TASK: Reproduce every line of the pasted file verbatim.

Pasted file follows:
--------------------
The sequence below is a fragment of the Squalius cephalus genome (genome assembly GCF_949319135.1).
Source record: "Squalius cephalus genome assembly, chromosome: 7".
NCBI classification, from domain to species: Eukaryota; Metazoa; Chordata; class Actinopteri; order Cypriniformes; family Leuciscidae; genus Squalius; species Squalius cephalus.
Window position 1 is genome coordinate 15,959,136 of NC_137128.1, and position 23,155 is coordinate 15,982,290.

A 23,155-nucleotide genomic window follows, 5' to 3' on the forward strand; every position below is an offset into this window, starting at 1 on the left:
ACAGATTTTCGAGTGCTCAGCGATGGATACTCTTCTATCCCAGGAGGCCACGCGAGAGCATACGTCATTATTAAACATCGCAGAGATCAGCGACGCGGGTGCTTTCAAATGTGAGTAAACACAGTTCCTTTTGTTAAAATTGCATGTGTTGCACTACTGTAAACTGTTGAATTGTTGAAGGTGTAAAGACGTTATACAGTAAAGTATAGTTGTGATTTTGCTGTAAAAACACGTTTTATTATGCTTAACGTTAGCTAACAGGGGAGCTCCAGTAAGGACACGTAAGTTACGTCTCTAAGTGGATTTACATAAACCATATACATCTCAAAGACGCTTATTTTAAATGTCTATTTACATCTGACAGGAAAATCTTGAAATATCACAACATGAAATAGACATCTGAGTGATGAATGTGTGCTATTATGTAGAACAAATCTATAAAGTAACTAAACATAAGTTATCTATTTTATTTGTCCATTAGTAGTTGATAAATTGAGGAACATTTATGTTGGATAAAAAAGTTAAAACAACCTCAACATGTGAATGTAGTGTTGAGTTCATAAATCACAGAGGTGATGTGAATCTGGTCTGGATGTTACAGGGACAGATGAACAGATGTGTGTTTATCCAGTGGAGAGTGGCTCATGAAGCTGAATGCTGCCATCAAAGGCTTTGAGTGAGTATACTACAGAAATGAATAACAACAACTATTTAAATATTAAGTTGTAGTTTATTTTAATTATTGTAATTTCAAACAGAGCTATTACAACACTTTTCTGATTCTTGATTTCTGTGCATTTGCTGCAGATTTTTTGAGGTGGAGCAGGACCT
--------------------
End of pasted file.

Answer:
The sequence below is a fragment of the Squalius cephalus genome (genome assembly GCF_949319135.1).
Source record: "Squalius cephalus genome assembly, chromosome: 7".
NCBI classification, from domain to species: Eukaryota; Metazoa; Chordata; class Actinopteri; order Cypriniformes; family Leuciscidae; genus Squalius; species Squalius cephalus.
Window position 1 is genome coordinate 15,959,136 of NC_137128.1, and position 23,155 is coordinate 15,982,290.

A 23,155-nucleotide genomic window follows, 5' to 3' on the forward strand; every position below is an offset into this window, starting at 1 on the left:
ACAGATTTTCGAGTGCTCAGCGATGGATACTCTTCTATCCCAGGAGGCCACGCGAGAGCATACGTCATTATTAAACATCGCAGAGATCAGCGACGCGGGTGCTTTCAAATGTGAGTAAACACAGTTCCTTTTGTTAAAATTGCATGTGTTGCACTACTGTAAACTGTTGAATTGTTGAAGGTGTAAAGACGTTATACAGTAAAGTATAGTTGTGATTTTGCTGTAAAAACACGTTTTATTATGCTTAACGTTAGCTAACAGGGGAGCTCCAGTAAGGACACGTAAGTTACGTCTCTAAGTGGATTTACATAAACCATATACATCTCAAAGACGCTTATTTTAAATGTCTATTTACATCTGACAGGAAAATCTTGAAATATCACAACATGAAATAGACATCTGAGTGATGAATGTGTGCTATTATGTAGAACAAATCTATAAAGTAACTAAACATAAGTTATCTATTTTATTTGTCCATTAGTAGTTGATAAATTGAGGAACATTTATGTTGGATAAAAAAGTTAAAACAACCTCAACATGTGAATGTAGTGTTGAGTTCATAAATCACAGAGGTGATGTGAATCTGGTCTGGATGTTACAGGGACAGATGAACAGATGTGTGTTTATCCAGTGGAGAGTGGCTCATGAAGCTGAATGCTGCCATCAAAGGCTTTGAGTGAGTATACTACAGAAATGAATAACAACAACTATTTAAATATTAAGTTGTAGTTTATTTTAATTATTGTAATTTCAAACAGAGCTATTACAACACTTTTCTGATTCTTGATTTCTGTGCATTTGCTGCAGATTTTTTGAGGTGGAGCAGGACCT